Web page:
Hey, I might be wrong in terms of my own interpretation of Scripture. I hope that I am wrong. I want to be wrong on this one, just like I hope that all people are ultimately, somehow saved (even though I cannot see how that can be squared with Scripture).

I am grateful to have a bishop who is committed to the Windsor Process, and to the Covenant as a way of deepening the unity among our bishops and provinces globally. I am grateful that our bishop’s close relationship to the Archbishop of Southern Malawi (where our diocese works to dig and construct clean water wells for the poorest of the world’s poor) is one of the factors which compelled him to vote as he did recently at General Convention. That is exactly how things should be; that it what “communion” means.

All of the above comments apply to the Church. When it comes, however, to how to think about homosexuality out in the secular world, in terms of “the culture wars,” I inisist on the importance of thinking about this theologically.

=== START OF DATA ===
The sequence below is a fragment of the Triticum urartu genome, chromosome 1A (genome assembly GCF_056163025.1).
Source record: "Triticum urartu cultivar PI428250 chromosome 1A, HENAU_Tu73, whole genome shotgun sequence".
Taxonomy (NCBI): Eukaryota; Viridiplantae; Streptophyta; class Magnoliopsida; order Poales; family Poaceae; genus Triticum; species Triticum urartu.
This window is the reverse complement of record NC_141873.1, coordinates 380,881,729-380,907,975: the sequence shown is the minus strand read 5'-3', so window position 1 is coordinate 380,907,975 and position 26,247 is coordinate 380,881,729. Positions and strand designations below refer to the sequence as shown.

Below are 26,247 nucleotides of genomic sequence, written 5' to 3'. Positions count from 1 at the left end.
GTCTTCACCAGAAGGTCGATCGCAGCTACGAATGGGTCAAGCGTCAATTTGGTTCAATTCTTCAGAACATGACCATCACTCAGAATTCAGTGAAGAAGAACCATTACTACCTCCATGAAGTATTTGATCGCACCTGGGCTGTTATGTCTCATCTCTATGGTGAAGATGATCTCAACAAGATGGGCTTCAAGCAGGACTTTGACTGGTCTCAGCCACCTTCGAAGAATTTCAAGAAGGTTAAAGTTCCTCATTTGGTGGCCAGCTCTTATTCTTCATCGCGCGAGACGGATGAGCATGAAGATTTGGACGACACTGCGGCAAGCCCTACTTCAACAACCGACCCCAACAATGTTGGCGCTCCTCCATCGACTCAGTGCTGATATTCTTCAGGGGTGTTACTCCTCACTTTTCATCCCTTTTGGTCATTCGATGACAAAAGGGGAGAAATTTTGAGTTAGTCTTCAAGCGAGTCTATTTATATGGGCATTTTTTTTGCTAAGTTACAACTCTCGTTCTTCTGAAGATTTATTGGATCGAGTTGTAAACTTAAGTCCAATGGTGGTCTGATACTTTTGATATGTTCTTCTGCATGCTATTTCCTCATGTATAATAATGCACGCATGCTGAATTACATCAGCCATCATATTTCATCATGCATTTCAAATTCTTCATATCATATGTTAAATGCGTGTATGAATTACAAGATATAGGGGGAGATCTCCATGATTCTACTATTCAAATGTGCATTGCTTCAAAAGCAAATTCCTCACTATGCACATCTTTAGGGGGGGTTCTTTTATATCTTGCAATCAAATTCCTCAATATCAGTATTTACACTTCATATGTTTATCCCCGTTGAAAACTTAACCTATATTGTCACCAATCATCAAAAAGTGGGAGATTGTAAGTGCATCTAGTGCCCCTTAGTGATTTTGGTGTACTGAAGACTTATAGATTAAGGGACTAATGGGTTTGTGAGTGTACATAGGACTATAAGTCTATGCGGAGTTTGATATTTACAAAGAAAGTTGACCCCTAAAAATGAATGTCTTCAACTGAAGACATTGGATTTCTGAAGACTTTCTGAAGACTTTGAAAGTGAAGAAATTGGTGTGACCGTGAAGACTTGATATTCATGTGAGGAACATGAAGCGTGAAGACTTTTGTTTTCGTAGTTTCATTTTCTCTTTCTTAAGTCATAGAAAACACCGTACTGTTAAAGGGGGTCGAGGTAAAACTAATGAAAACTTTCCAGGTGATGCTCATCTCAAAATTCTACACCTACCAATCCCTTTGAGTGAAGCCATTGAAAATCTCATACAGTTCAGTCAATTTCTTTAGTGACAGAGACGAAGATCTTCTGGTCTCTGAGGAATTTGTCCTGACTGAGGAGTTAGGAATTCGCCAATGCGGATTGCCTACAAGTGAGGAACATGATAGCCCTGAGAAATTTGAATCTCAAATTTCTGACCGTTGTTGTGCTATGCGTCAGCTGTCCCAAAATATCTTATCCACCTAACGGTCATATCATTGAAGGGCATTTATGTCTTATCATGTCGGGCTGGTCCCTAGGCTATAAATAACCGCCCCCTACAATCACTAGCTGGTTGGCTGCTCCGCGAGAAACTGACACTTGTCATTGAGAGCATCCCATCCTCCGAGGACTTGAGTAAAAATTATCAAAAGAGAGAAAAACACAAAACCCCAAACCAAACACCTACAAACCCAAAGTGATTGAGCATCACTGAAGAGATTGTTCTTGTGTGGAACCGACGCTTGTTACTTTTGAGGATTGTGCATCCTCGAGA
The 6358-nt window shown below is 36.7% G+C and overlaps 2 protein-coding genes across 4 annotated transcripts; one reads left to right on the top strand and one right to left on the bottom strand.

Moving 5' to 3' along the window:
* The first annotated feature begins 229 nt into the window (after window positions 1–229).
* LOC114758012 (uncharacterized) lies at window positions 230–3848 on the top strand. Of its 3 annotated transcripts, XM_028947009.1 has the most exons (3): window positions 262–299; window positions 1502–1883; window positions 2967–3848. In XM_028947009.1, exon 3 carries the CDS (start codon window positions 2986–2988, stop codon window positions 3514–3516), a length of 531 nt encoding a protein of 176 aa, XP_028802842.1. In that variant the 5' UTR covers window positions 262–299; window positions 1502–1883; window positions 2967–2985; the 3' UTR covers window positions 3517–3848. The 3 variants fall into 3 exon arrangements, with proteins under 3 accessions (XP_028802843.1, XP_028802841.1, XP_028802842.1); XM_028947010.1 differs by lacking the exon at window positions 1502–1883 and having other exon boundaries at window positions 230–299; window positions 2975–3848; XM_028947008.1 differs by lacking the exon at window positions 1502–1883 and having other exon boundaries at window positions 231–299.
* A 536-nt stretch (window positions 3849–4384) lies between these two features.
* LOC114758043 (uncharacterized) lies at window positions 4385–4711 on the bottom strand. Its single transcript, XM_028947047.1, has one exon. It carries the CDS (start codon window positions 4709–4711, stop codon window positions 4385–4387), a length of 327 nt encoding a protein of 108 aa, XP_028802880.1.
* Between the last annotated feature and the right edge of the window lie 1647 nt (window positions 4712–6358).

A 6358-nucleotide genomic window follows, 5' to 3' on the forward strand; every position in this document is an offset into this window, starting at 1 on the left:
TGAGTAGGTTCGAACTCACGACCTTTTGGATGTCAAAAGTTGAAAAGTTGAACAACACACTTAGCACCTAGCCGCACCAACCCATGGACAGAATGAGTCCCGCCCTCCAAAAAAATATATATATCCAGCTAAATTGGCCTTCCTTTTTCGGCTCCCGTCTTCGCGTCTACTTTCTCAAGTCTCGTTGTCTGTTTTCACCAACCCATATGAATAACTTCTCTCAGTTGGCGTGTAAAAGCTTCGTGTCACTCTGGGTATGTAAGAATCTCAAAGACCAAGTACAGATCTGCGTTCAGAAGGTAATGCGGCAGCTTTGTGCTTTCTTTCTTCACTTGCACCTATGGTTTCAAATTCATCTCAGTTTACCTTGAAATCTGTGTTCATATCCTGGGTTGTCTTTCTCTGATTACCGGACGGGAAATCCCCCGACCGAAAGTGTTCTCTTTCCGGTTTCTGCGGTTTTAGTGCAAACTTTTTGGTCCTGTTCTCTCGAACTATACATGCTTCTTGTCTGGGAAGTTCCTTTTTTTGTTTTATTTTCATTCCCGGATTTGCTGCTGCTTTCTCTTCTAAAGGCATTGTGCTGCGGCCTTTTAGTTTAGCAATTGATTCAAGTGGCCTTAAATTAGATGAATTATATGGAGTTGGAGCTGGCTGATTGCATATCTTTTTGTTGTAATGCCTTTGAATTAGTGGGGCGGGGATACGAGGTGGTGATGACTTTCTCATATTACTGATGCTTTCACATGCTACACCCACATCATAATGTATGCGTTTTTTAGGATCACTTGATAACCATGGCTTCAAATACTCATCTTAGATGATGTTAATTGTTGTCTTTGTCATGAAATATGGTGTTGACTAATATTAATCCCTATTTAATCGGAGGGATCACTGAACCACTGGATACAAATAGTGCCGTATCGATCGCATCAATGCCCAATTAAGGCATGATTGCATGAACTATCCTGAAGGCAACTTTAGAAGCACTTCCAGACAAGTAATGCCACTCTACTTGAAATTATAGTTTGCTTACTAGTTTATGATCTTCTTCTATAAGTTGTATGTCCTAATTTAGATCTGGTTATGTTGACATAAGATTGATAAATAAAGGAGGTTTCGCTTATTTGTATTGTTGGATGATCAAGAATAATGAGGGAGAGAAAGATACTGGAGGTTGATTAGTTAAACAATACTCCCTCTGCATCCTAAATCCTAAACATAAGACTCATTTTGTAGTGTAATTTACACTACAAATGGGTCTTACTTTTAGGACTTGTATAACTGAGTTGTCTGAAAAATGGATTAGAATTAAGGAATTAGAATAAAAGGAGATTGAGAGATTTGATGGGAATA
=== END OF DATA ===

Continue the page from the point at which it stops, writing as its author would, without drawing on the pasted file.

The church is its own body politic and we are in a cultural moment in which the nation state wants to privatize the church and discipline the populace (including the body of Christ) through violence. This is the deep heresy which causes much of our confusion about homosexuality. This heresy must be resisted.

In fact, I have more in common with someone (such as ++Rowan Williams) who identifies and fights against this deep heresy but who has (or has had) revisionist tendencies on this particular sub-issue  than I do with someone (such as almost all conservative evangelicals, including almost all of the people in the PCA as well as in CANA) who is oblivious to this heresy which is ripping our culture apart at the deepest levels, but who holds an “orthodox view” on the particular issue of same-sex erotic behavior.

The main thing for the church to focus on is not “the culture wars” but rather the discipline of our own members such that true virtue is cultivated for the common good, as leaven in a loaf of bread. This has nothing to do with violence, except insofar as violence is something to be resisted and repudiated.

More than anything, we must hear and heed Bishop Wright’s call to pray:

I have said many times that, for all those involved in this whole messy situation, the main priority at the moment is prayer. That remains my conviction and my plea. Prayer for the church; for our beloved Communion and the many other Christians with whom we seek to deepen fellowship; for Archbishop Rowan; for wisdom, courage, clarity and vision; for God’s glory, the extension of his kingdom, and the power of the gospel and the Spirit at work in hearts, lives, communities and throughout our world.